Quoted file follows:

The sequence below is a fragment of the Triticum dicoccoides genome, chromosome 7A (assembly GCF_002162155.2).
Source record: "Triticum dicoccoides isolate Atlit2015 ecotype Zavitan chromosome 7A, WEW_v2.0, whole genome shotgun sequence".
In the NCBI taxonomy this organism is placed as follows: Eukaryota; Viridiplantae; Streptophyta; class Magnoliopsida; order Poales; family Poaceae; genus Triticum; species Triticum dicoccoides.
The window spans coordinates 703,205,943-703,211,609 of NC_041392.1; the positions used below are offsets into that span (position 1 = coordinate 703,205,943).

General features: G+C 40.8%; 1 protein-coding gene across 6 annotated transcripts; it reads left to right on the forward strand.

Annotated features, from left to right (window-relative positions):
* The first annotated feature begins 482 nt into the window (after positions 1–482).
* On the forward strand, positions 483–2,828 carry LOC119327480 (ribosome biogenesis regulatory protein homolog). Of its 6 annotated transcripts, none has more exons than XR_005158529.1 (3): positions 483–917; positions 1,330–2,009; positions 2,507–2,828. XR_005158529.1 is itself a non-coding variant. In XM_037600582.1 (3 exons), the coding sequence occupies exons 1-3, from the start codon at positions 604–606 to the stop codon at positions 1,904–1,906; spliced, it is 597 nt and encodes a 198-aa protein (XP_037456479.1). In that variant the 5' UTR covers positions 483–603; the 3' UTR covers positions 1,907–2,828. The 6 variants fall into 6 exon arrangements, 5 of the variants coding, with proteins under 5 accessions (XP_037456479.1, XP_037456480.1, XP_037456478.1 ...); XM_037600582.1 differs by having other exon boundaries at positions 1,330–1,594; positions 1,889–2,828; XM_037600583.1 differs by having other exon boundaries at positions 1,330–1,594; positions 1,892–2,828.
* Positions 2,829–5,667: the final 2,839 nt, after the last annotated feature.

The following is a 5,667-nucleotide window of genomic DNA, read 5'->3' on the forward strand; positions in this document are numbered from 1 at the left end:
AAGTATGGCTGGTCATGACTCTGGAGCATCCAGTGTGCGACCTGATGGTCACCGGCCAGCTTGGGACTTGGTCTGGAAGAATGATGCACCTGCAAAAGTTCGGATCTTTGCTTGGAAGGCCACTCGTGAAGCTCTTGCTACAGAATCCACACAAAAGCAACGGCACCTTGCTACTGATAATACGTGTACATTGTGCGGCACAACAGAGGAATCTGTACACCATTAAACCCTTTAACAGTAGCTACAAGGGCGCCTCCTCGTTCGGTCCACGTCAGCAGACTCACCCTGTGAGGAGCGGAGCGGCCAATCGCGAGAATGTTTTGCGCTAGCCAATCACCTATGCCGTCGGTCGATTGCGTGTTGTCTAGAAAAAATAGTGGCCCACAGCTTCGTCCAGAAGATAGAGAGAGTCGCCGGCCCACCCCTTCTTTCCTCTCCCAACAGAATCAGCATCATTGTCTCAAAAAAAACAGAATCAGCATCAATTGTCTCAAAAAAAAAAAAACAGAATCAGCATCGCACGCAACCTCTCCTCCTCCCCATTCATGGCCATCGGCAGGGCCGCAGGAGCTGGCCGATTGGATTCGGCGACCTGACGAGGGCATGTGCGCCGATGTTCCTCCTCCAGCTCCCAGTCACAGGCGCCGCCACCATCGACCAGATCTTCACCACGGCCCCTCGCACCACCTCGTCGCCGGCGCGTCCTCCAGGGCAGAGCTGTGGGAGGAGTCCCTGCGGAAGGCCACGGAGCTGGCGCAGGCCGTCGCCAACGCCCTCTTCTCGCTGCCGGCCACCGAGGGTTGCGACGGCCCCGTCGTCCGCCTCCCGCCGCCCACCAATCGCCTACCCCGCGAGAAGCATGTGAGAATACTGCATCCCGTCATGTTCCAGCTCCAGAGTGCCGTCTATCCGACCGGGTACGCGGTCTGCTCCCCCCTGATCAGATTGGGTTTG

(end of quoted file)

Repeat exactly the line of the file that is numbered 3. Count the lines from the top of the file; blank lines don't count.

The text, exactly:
In the NCBI taxonomy this organism is placed as follows: Eukaryota; Viridiplantae; Streptophyta; class Magnoliopsida; order Poales; family Poaceae; genus Triticum; species Triticum dicoccoides.